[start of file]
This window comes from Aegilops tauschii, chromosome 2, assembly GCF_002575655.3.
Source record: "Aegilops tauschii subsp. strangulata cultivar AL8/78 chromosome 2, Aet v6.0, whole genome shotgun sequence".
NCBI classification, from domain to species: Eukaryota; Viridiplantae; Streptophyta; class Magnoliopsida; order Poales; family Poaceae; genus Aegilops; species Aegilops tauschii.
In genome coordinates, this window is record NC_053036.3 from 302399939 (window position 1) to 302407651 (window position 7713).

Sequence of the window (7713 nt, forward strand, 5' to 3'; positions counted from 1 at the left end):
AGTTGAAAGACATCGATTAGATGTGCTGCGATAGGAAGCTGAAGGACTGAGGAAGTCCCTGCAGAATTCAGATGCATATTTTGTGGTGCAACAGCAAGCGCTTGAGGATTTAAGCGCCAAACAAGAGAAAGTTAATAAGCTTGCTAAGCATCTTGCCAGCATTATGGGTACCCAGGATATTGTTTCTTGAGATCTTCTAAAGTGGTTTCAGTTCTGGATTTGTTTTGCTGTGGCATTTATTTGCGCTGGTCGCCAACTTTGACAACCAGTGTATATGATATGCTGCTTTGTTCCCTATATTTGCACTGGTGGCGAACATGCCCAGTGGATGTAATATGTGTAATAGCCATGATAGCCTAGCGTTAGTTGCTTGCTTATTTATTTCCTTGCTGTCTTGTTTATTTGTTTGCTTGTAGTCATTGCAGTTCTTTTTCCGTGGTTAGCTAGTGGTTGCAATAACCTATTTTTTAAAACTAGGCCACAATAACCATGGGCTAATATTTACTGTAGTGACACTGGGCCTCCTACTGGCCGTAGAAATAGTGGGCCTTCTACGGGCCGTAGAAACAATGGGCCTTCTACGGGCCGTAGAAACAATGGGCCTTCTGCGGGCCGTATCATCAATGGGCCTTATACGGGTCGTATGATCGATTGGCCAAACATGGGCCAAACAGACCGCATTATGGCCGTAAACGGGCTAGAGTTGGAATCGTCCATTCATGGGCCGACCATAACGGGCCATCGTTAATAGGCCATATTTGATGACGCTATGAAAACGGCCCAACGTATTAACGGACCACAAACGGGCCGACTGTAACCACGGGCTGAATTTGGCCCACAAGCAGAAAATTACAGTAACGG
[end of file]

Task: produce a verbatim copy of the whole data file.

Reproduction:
This window comes from Aegilops tauschii, chromosome 2, assembly GCF_002575655.3.
Source record: "Aegilops tauschii subsp. strangulata cultivar AL8/78 chromosome 2, Aet v6.0, whole genome shotgun sequence".
NCBI classification, from domain to species: Eukaryota; Viridiplantae; Streptophyta; class Magnoliopsida; order Poales; family Poaceae; genus Aegilops; species Aegilops tauschii.
In genome coordinates, this window is record NC_053036.3 from 302399939 (window position 1) to 302407651 (window position 7713).

Sequence of the window (7713 nt, forward strand, 5' to 3'; positions counted from 1 at the left end):
AGTTGAAAGACATCGATTAGATGTGCTGCGATAGGAAGCTGAAGGACTGAGGAAGTCCCTGCAGAATTCAGATGCATATTTTGTGGTGCAACAGCAAGCGCTTGAGGATTTAAGCGCCAAACAAGAGAAAGTTAATAAGCTTGCTAAGCATCTTGCCAGCATTATGGGTACCCAGGATATTGTTTCTTGAGATCTTCTAAAGTGGTTTCAGTTCTGGATTTGTTTTGCTGTGGCATTTATTTGCGCTGGTCGCCAACTTTGACAACCAGTGTATATGATATGCTGCTTTGTTCCCTATATTTGCACTGGTGGCGAACATGCCCAGTGGATGTAATATGTGTAATAGCCATGATAGCCTAGCGTTAGTTGCTTGCTTATTTATTTCCTTGCTGTCTTGTTTATTTGTTTGCTTGTAGTCATTGCAGTTCTTTTTCCGTGGTTAGCTAGTGGTTGCAATAACCTATTTTTTAAAACTAGGCCACAATAACCATGGGCTAATATTTACTGTAGTGACACTGGGCCTCCTACTGGCCGTAGAAATAGTGGGCCTTCTACGGGCCGTAGAAACAATGGGCCTTCTACGGGCCGTAGAAACAATGGGCCTTCTGCGGGCCGTATCATCAATGGGCCTTATACGGGTCGTATGATCGATTGGCCAAACATGGGCCAAACAGACCGCATTATGGCCGTAAACGGGCTAGAGTTGGAATCGTCCATTCATGGGCCGACCATAACGGGCCATCGTTAATAGGCCATATTTGATGACGCTATGAAAACGGCCCAACGTATTAACGGACCACAAACGGGCCGACTGTAACCACGGGCTGAATTTGGCCCACAAGCAGAAAATTACAGTAACGG